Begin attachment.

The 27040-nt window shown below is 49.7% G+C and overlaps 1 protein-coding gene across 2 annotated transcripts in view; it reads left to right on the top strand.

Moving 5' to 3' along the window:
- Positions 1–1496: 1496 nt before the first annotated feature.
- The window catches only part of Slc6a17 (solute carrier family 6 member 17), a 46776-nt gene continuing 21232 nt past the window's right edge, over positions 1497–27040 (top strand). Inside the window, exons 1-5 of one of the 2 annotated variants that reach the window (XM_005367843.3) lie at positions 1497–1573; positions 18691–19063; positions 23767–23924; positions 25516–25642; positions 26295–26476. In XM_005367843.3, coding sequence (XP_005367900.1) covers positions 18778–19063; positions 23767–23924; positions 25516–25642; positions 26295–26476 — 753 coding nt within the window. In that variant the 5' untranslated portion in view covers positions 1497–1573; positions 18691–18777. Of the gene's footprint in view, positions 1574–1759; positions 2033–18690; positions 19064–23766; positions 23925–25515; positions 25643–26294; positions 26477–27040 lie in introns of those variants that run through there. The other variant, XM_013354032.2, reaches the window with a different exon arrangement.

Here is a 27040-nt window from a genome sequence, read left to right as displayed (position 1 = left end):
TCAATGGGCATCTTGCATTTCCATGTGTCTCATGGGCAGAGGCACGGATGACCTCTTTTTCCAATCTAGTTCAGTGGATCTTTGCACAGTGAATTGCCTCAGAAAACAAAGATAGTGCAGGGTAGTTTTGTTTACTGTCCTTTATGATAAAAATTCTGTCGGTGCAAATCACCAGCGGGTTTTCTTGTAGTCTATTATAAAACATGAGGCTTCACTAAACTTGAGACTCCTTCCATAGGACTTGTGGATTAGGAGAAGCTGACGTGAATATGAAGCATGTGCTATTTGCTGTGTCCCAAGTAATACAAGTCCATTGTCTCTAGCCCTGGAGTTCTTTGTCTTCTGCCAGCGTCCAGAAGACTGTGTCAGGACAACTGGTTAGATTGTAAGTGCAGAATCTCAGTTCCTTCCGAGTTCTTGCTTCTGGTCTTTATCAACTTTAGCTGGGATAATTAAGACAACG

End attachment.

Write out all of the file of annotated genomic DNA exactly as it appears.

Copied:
The 27040-nt window shown below is 49.7% G+C and overlaps 1 protein-coding gene across 2 annotated transcripts in view; it reads left to right on the top strand.

Moving 5' to 3' along the window:
- Positions 1–1496: 1496 nt before the first annotated feature.
- The window catches only part of Slc6a17 (solute carrier family 6 member 17), a 46776-nt gene continuing 21232 nt past the window's right edge, over positions 1497–27040 (top strand). Inside the window, exons 1-5 of one of the 2 annotated variants that reach the window (XM_005367843.3) lie at positions 1497–1573; positions 18691–19063; positions 23767–23924; positions 25516–25642; positions 26295–26476. In XM_005367843.3, coding sequence (XP_005367900.1) covers positions 18778–19063; positions 23767–23924; positions 25516–25642; positions 26295–26476 — 753 coding nt within the window. In that variant the 5' untranslated portion in view covers positions 1497–1573; positions 18691–18777. Of the gene's footprint in view, positions 1574–1759; positions 2033–18690; positions 19064–23766; positions 23925–25515; positions 25643–26294; positions 26477–27040 lie in introns of those variants that run through there. The other variant, XM_013354032.2, reaches the window with a different exon arrangement.

Here is a 27040-nt window from a genome sequence, read left to right as displayed (position 1 = left end):
TCAATGGGCATCTTGCATTTCCATGTGTCTCATGGGCAGAGGCACGGATGACCTCTTTTTCCAATCTAGTTCAGTGGATCTTTGCACAGTGAATTGCCTCAGAAAACAAAGATAGTGCAGGGTAGTTTTGTTTACTGTCCTTTATGATAAAAATTCTGTCGGTGCAAATCACCAGCGGGTTTTCTTGTAGTCTATTATAAAACATGAGGCTTCACTAAACTTGAGACTCCTTCCATAGGACTTGTGGATTAGGAGAAGCTGACGTGAATATGAAGCATGTGCTATTTGCTGTGTCCCAAGTAATACAAGTCCATTGTCTCTAGCCCTGGAGTTCTTTGTCTTCTGCCAGCGTCCAGAAGACTGTGTCAGGACAACTGGTTAGATTGTAAGTGCAGAATCTCAGTTCCTTCCGAGTTCTTGCTTCTGGTCTTTATCAACTTTAGCTGGGATAATTAAGACAACG